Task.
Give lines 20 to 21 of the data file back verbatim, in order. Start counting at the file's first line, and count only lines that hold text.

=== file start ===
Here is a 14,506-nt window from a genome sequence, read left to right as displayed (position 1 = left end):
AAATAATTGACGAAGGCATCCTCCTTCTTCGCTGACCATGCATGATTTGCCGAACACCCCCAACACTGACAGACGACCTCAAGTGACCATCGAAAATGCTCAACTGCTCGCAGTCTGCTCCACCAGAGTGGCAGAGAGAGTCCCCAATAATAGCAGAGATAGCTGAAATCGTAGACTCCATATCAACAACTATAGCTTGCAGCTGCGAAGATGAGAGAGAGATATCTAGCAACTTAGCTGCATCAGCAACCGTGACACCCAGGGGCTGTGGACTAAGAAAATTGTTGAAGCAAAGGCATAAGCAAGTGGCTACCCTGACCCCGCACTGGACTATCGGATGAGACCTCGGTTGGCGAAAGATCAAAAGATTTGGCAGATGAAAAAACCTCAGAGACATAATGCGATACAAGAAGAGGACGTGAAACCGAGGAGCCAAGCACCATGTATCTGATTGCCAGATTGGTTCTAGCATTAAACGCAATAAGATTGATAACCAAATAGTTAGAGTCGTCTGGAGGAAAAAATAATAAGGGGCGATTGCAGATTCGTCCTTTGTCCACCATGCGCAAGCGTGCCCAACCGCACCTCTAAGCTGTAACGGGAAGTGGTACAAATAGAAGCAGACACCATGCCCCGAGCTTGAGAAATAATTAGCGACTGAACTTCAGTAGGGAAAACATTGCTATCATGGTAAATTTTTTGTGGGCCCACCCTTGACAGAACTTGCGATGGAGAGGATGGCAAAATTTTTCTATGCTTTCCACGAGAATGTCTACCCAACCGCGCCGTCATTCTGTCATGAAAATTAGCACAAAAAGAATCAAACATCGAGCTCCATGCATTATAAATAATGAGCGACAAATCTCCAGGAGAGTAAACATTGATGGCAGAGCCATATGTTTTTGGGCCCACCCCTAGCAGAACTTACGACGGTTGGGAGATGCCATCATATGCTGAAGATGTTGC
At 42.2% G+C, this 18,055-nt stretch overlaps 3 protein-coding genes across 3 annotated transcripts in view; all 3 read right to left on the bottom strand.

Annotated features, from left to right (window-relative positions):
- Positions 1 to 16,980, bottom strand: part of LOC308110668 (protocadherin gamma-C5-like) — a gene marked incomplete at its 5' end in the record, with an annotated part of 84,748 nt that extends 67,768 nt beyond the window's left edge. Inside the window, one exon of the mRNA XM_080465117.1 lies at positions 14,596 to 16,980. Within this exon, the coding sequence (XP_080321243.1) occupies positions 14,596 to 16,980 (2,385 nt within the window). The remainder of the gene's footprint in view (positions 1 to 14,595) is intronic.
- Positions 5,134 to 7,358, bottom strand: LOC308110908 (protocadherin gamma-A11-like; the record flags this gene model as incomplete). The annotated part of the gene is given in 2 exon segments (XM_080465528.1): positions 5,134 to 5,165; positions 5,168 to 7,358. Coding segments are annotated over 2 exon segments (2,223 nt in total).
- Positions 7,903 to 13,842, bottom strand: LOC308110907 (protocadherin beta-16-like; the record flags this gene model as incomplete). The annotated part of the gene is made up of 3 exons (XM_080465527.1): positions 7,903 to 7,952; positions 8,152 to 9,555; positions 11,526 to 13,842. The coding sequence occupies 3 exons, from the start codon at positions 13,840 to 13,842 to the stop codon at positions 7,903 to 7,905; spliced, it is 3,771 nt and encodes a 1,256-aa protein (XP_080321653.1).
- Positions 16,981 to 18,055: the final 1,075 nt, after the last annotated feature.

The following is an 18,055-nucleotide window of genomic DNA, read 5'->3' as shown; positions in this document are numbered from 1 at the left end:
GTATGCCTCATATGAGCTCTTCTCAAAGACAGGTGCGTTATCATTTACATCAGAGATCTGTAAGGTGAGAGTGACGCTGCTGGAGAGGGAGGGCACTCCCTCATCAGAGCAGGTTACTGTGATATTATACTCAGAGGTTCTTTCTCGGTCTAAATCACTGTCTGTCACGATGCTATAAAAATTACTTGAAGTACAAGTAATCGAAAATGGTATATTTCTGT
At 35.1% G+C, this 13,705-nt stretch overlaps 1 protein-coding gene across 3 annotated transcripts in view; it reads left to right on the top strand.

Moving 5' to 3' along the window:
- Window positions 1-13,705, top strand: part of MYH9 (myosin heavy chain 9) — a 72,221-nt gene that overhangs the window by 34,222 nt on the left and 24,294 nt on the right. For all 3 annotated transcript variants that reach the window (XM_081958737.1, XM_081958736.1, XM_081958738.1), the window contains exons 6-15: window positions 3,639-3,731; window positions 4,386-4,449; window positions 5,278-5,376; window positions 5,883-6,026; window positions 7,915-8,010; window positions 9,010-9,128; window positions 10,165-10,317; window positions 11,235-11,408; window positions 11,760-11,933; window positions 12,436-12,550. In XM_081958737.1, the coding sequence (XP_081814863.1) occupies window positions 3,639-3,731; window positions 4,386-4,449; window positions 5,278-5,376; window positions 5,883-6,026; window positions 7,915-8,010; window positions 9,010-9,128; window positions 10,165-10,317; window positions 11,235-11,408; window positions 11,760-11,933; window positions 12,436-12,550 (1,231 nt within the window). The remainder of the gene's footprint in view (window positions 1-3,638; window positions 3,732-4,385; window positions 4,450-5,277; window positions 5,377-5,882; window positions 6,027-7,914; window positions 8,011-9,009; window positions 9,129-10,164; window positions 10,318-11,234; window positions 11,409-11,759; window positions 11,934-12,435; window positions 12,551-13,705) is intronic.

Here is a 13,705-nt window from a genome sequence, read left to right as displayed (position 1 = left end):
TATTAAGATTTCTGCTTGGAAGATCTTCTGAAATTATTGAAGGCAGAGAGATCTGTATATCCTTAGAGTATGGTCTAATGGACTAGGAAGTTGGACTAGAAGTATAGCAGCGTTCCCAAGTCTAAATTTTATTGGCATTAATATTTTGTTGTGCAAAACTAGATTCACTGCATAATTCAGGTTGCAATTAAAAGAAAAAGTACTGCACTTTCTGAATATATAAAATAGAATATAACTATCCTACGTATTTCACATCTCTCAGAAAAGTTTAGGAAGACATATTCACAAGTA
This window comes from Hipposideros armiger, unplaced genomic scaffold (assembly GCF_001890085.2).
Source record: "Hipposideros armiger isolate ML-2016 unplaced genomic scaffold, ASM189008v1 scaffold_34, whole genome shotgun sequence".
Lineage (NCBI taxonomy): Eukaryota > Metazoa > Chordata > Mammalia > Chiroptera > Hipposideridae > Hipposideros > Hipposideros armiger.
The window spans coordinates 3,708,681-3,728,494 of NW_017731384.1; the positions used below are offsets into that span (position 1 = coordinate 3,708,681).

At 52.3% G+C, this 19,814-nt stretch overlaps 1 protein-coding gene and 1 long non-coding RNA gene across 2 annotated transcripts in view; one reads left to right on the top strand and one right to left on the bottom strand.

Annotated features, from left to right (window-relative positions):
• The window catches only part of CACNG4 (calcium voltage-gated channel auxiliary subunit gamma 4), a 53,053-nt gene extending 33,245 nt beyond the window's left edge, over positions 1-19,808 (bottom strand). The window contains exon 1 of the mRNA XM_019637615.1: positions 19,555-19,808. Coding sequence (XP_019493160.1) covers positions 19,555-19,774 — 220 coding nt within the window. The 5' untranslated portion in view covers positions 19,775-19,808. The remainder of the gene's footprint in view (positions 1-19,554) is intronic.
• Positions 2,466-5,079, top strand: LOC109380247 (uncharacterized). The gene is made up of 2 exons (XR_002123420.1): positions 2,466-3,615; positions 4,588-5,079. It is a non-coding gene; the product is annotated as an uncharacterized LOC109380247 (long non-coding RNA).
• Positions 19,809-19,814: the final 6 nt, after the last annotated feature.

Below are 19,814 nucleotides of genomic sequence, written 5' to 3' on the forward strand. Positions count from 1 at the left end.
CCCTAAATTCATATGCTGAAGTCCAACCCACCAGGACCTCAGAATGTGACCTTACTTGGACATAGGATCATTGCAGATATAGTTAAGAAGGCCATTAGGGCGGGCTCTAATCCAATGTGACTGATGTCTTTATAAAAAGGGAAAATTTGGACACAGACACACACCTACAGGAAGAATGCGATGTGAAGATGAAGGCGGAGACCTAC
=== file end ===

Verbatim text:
At 52.3% G+C, this 19,814-nt stretch overlaps 1 protein-coding gene and 1 long non-coding RNA gene across 2 annotated transcripts in view; one reads left to right on the top strand and one right to left on the bottom strand.

Annotated features, from left to right (window-relative positions):